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Agriculture Reform, Food, and Jobs Act of 2013 - Continued

Floor Speech

By:
Date:
Location: Washington, DC

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Ms. LANDRIEU. Mr. President, on our side, let me tell my colleagues if they want to preserve jobs, vote against the Shaheen-Toomey amendment. The U.S. policy on sugar defends more than 142,000 jobs in 22 States and nearly $20 billion in annual economic activity. Their amendment is bad policy. The taxpayers do not pay a penny on the Sugar Program. Domestic production is supported by import restrictions which have been used wisely over time, so this amendment would effectively kill America's no-cost Sugar Program.

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Ms. LANDRIEU. Mr. President, if it pleases the Chair, I would like to say a few remarks about sugar, but I am not sure about the chairwoman's plans.

I thank the chairwoman of the committee and the ranking member. I know they are deciding what other amendments we are going to take up later this evening and how the votes will proceed. But let me again just thank my colleague from Michigan for her great lead and leadership on the farm bill.

This sugar amendment was very important to the people of Louisiana whom I represent, and I want to just thank my colleagues for their vote to keep a program in place that has worked at no cost to the taxpayer--no direct cash. It is monitored or organized or designed through an import restriction program that allows for the robust production of sugarcane and sugar beets in our Nation.

I thank Senator Shaheen for the wonderful way she handled the debate. We have different views about this, but we are colleagues and we work together very well. There are two sides to this issue. I think the evidence on our side is stronger. She would probably disagree. But I thank our colleagues for supporting the sugar caucus.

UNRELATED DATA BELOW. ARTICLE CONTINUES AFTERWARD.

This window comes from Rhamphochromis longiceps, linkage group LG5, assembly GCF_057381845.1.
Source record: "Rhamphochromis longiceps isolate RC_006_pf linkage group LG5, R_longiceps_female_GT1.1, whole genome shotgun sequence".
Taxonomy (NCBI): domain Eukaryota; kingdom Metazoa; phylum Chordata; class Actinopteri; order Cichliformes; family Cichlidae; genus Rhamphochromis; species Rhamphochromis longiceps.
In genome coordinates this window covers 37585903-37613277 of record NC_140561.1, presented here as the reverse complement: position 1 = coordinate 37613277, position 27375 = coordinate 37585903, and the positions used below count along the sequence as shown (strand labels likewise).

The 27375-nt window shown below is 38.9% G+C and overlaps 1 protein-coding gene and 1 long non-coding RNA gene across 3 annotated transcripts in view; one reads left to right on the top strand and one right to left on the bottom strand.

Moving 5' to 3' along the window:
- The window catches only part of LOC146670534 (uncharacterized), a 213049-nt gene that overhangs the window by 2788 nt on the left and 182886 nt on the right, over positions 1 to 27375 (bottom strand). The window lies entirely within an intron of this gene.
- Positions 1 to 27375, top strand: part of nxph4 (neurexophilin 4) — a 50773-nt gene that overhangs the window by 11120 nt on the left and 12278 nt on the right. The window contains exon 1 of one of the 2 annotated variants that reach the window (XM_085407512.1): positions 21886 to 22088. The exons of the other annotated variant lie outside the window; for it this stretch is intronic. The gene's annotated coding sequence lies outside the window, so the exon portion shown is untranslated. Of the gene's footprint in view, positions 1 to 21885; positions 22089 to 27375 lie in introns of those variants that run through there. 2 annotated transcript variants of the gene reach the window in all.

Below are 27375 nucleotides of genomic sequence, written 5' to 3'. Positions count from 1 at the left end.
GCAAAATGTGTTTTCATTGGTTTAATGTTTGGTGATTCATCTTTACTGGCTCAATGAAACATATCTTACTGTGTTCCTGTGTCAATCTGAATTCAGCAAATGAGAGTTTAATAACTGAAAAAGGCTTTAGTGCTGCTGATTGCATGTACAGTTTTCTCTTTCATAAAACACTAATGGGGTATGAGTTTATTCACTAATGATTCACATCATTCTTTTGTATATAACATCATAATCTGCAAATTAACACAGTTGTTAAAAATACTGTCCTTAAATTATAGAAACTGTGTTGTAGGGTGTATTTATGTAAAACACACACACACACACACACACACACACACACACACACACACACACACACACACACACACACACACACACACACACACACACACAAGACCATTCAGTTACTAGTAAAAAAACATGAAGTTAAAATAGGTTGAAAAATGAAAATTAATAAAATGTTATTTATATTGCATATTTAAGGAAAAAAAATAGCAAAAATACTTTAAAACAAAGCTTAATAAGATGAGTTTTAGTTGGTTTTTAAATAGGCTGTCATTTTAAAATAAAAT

In Louisiana, sugarcane is being produced on over 427,000 acres in 22 parishes. Production is about 14 million tons, which is about 20 percent of the total sugar grown in the United States.

Last year, in 2012, Louisiana sugar mills produced 1.6 million tons of raw sugar, the largest amount we have ever produced in our State. This production represents a huge part of our State's economy. The loss of market for this product would be devastating. Let me say that the State of Hawaii, the State of Florida, states such as Minnesota and North Dakota and South Dakota that have strong sugar beet crops, it is very important for them as well.

Are the consumers hurt by this? Absolutely not. The U.S. sugar price is 14 percent below the world average, and 24 percent below the average for developed nations. So our policy is a good balance of encouraging domestic production and keeping prices stable and affordable for the consumer.

Let me say for candy production--and I have a small amount of candy produced in Louisiana. I am very proud of these companies. American food manufacturers say they are shedding jobs, but in my view this has nothing to do with U.S. sugar policy. In fact, U.S. sweetened product manufacturers are prospering and expanding. Candy production is rising, not falling, up by 9 percent since 2004. In addition, sugar represents just a tiny portion of the price these food retailers charge for their products--1 percent of the cost of a cupcake, 2 percent of the cost of a candy bar, 3 percent of the cost of a carton of ice cream, and 5 percent of a bag of hard candy. So I think our arguments won the day. I appreciate our colleagues supporting the sugar caucus. We thank you for keeping this bill intact with the balance it needs to move forward so we can have a robust farm agriculture reauthorization bill for this United States.

I yield the floor.

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